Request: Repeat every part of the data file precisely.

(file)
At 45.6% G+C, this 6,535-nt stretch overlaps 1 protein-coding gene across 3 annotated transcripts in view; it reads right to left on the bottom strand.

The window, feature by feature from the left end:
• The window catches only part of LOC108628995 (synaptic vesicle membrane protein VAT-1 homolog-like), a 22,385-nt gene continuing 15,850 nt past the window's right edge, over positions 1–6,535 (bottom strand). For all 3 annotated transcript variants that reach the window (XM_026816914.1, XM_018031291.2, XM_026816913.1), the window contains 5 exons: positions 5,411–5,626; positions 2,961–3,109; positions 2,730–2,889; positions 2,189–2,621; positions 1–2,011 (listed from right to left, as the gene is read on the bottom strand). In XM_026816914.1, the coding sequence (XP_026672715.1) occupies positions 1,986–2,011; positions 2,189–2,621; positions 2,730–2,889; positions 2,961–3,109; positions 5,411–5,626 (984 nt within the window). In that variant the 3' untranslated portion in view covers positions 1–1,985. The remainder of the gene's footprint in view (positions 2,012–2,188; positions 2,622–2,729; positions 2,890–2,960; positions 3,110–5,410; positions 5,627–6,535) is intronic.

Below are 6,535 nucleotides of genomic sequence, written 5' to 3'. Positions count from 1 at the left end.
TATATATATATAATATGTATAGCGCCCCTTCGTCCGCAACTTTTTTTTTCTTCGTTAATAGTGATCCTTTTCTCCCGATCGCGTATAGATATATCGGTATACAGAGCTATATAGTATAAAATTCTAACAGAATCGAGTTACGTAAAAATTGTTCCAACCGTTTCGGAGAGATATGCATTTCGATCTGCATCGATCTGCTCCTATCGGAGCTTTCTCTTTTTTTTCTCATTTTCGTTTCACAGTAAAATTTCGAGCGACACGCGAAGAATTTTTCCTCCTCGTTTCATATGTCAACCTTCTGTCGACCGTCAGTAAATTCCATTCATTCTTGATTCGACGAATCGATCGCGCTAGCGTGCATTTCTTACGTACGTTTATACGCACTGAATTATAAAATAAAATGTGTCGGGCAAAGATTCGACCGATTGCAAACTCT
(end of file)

At 45.6% G+C, this 6,535-nt stretch overlaps 1 protein-coding gene across 3 annotated transcripts in view; it reads right to left on the bottom strand.

The window, feature by feature from the left end:
• The window catches only part of LOC108628995 (synaptic vesicle membrane protein VAT-1 homolog-like), a 22,385-nt gene continuing 15,850 nt past the window's right edge, over positions 1–6,535 (bottom strand). For all 3 annotated transcript variants that reach the window (XM_026816914.1, XM_018031291.2, XM_026816913.1), the window contains 5 exons: positions 5,411–5,626; positions 2,961–3,109; positions 2,730–2,889; positions 2,189–2,621; positions 1–2,011 (listed from right to left, as the gene is read on the bottom strand). In XM_026816914.1, the coding sequence (XP_026672715.1) occupies positions 1,986–2,011; positions 2,189–2,621; positions 2,730–2,889; positions 2,961–3,109; positions 5,411–5,626 (984 nt within the window). In that variant the 3' untranslated portion in view covers positions 1–1,985. The remainder of the gene's footprint in view (positions 2,012–2,188; positions 2,622–2,729; positions 2,890–2,960; positions 3,110–5,410; positions 5,627–6,535) is intronic.

Below are 6,535 nucleotides of genomic sequence, written 5' to 3'. Positions count from 1 at the left end.
TATATATATATAATATGTATAGCGCCCCTTCGTCCGCAACTTTTTTTTTCTTCGTTAATAGTGATCCTTTTCTCCCGATCGCGTATAGATATATCGGTATACAGAGCTATATAGTATAAAATTCTAACAGAATCGAGTTACGTAAAAATTGTTCCAACCGTTTCGGAGAGATATGCATTTCGATCTGCATCGATCTGCTCCTATCGGAGCTTTCTCTTTTTTTTCTCATTTTCGTTTCACAGTAAAATTTCGAGCGACACGCGAAGAATTTTTCCTCCTCGTTTCATATGTCAACCTTCTGTCGACCGTCAGTAAATTCCATTCATTCTTGATTCGACGAATCGATCGCGCTAGCGTGCATTTCTTACGTACGTTTATACGCACTGAATTATAAAATAAAATGTGTCGGGCAAAGATTCGACCGATTGCAAACTCT